First, let’s talk about language.
I want to capture language and intent when modelling services, that is, I want to see the same vocabulary that the domain experts on my team use in my code.

Let’s re-use the same scenario as we used in my previous post:

//entities
class Order
    int Id //auto inc id
    string DeliveryAddress
    ICollection Details

class Detail
    int Id //auto inc id
    decimal Quantity
    string ProductId

Maybe our domain experts have told us that we need to be able to do the following:

Place new orders.
Edit an existing order.
Add a product to an order.
Change the quantity of a product in an order.
Remove a product from an order.
Set a delivery address for an order.
Ship an order.
Cancel an order.

If you are used to think in terms of CRUD, you might look at this and think:
Well, “placing an order” is the same as “CreateOrder”.
And “Editing an existing order” is the same as “UpdateOrder”.
And “Cancel an order” is the same as “DeleteOrder”
And I’ll solve the rest just by passing my DTO, let’s put a DeliveryAddress and a nullable ShippingDate property on order and just copy details from the DTO to the order.

OK, you will probably get away with it (for now), but the code will look like something in the previous post liked at the top here.
And most importantly, you will lose semantics and intention.

e.g. Does “order.ShippingDate = DateTime.Now” mean that the order is shipped now? that it is up for shipping?
What if we reset the order.ShippingDate to null? does that mean that the order have been returned to us?
Is that even a valid state transition?
Your code might be small’ish, except for the weird change tracking replication you have in your update service.

Wouldn’t it be nice if we instead could capture valid state transitions and the domain experts language at the same time?
What if we do something like this:

public int PlaceNewOrder(){
    using (UoW.Begin())
    {
       var order = new Order();
       UoW.Add(order);
       UoW.Commit();
       return order.Id;
    }
}

public void AddProduct(int orderId,string productId,double quantity)
{
    using (UoW.Begin())
    {
       var order = UoW.Find(o => o.Id == orderId);
       if (order.IsCancelled)
          throw new Exception("Can not add products to cancelled orders");

       var detail = new Detail
       {
           ProductId = productId,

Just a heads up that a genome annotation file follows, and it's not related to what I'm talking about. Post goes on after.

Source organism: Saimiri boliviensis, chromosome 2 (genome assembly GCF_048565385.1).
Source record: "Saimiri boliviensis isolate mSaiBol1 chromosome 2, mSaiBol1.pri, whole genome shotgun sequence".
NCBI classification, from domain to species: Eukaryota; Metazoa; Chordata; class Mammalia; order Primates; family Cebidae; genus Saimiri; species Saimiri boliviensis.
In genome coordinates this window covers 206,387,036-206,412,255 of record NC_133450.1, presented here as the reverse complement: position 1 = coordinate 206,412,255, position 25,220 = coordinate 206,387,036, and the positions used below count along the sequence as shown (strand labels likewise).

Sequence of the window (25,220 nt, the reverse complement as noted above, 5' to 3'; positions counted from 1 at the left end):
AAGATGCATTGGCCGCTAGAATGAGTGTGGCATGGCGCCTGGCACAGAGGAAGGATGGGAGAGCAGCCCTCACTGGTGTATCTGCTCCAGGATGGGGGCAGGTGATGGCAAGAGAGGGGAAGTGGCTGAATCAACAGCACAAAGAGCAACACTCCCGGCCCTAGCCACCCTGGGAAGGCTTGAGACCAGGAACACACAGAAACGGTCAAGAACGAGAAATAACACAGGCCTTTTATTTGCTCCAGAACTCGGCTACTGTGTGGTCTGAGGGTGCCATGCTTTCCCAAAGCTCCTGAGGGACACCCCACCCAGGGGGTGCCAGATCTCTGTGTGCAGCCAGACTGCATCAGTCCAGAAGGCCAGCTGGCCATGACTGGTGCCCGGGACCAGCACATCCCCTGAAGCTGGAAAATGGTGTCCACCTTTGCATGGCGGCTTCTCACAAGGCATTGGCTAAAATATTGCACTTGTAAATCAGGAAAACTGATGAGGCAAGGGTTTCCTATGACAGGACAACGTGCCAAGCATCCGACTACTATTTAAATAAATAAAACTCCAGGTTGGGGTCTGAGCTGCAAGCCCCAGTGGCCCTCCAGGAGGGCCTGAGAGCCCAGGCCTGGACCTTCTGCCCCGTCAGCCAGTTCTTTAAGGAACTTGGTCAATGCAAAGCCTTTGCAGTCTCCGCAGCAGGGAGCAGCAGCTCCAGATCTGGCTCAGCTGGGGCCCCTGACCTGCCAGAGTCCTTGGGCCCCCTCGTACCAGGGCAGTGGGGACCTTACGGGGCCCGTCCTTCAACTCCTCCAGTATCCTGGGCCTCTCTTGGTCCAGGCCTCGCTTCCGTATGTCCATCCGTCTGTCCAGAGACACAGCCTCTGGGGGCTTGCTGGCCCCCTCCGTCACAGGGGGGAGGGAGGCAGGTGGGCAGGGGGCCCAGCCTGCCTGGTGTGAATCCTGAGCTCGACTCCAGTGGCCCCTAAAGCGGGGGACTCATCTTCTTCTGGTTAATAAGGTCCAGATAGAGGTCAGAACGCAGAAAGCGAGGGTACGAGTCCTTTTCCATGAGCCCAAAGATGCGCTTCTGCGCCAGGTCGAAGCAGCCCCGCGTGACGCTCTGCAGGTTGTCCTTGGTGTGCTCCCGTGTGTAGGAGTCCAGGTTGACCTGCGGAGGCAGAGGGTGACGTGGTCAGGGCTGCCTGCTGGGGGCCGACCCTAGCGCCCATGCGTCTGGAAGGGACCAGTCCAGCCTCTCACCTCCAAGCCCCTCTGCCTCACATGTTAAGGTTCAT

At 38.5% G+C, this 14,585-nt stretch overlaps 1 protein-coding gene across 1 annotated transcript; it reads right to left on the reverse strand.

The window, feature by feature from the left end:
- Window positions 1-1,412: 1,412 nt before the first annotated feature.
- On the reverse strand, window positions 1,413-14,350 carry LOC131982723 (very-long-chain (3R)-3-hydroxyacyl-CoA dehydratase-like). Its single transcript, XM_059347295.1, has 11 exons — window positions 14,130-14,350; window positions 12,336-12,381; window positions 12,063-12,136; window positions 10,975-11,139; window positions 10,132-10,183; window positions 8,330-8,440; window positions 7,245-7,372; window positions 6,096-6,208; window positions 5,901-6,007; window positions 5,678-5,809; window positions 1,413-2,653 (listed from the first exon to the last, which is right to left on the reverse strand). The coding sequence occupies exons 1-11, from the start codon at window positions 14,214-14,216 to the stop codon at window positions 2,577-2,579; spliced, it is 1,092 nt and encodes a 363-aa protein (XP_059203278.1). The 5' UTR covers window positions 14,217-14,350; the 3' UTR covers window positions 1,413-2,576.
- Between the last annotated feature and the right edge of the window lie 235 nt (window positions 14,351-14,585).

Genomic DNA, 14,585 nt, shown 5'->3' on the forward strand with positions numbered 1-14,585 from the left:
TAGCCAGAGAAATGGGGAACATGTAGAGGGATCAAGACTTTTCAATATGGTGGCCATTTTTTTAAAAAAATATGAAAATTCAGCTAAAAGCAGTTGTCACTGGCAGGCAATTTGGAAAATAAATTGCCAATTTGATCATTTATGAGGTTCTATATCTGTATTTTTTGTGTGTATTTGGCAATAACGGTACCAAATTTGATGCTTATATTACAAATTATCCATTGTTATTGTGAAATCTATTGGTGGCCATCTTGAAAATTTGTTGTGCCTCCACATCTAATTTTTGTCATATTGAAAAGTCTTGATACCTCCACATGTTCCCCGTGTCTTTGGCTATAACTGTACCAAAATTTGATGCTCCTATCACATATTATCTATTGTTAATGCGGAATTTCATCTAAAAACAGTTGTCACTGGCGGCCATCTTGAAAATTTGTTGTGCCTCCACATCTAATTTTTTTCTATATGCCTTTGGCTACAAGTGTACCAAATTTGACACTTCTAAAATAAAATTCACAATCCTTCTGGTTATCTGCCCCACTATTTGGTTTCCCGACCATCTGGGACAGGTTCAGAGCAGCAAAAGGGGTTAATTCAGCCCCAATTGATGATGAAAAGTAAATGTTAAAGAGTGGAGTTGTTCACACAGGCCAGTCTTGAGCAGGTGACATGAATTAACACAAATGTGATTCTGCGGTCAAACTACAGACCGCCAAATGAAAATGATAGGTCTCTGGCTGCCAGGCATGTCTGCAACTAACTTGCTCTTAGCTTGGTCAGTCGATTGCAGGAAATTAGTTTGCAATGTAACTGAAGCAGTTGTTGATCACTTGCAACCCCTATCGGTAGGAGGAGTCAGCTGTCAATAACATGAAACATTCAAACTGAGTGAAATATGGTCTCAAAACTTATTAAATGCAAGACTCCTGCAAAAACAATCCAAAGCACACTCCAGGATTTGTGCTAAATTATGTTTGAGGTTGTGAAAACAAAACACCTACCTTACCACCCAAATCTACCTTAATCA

Quantity = quantity,
       }
       order.Details.Add(detail);
       UoW.Commit();
    }
}

public void ShipOrder(int orderId,DateTime shippingDate)
{
  ...
}

This is of-course a very naive example, but still, we managed to capture the language of the domain experts, and even if this will make our code more verbose, it captures explicit state transitions in a very clean way.
Someone new to the project can open up this code and they will be able to figure out what is going on in each individual method.
e.g. you will most likely not misunderstand the intention of a method called “ShipOrder” which takes an argument called ShippingDate.

So far so good, but from a technical point of view, this code is horrible, we can’t expose a service interface that is this fine-grained over the wire.
This is where command pattern comes in.

Lets redesign our code to something along the lines of:

public static class OrderService
{
    public static void Process(IEnumerable<command></command> commands)
    {
        var ctx = new MyContext();
        Order order = null;
        foreach (var command in commands)
            order = command.Execute(ctx, order);
        ctx.SaveChanges();
    }
}

public abstract class Command
{
    public abstract Order Execute(MyContext container,Order order);
}

public class CreateNewOrder : Command
{
    public override Order Execute(MyContext container, Order order)
    {
        order = new Order();
        container.OrderSet.Add(order);
        return order;
    }
}

public class EditExistingOrder : Command
{
    public int OrderId { get; set; }
    public override Order Execute(MyContext container, Order order)
    {
        order = container.OrderSet.Single(o => o.Id == OrderId);
        return order;
    }
}

public class SetDeliveryAddress : Command
{
    public string DeliveryAddress { get; set; }

    public override Order Execute(MyContext container, Order order)
    {
        order.Address = DeliveryAddress;
        return order;
    }
}

public class RemoveProduct : Command
{
    public string ProductId { get; set; }

    public override Order Execute(MyContext container, Order order)
    {
        order.Details.Remove(d => d.Name == ProductId);
        return order;
    }
}

public class AddProduct : Command
{
    public string ProductId { get; set; }
    public decimal Quantity { get; set; }

    public override Order Execute(MyContext container, Order order)
    {
        var detail = new Detail
        {
            Name = ProductId,
            Quantity = Quantity,
        };
        order.Details.Add(detail);
        return order;
    }
}
...etc

So, what happened here?
We have created a single operation, Execute, that receives a sequence of “commands”.
Each command is modeled as a subclass of “Command”.
This enables us to send a sequence of commands and process them all in the same transaction.

We have captured language, intentions, and each command can easily be tested.
And as a bonus, it doesn’t suffer from the weird mapping problems that the DTO approach suffers from.

Another nice aspect of this is that if we want to edit a few details of a large object, e.g. we want to change quantity of a single product in an order of 100 order details, we can send a single command.

So to sum it up, pros:

  • Captured domain language
  • Explicit state transitions
  • Network effective
  • Testable
  • Easy to implement, no odd change tracking problems like using the DTO approach
  • Extensible, we can easily add new commands to the existing pipeline w/o adding more service operations

Cons:

  • Verbose
  • Puts somewhat more responsibility on the client

The code in this example can of-course be improved, we are using an anemic domain model right now, but the essence of the command pattern can be seen here.

I will post a more “correct” implementation in my next post

That’s all for now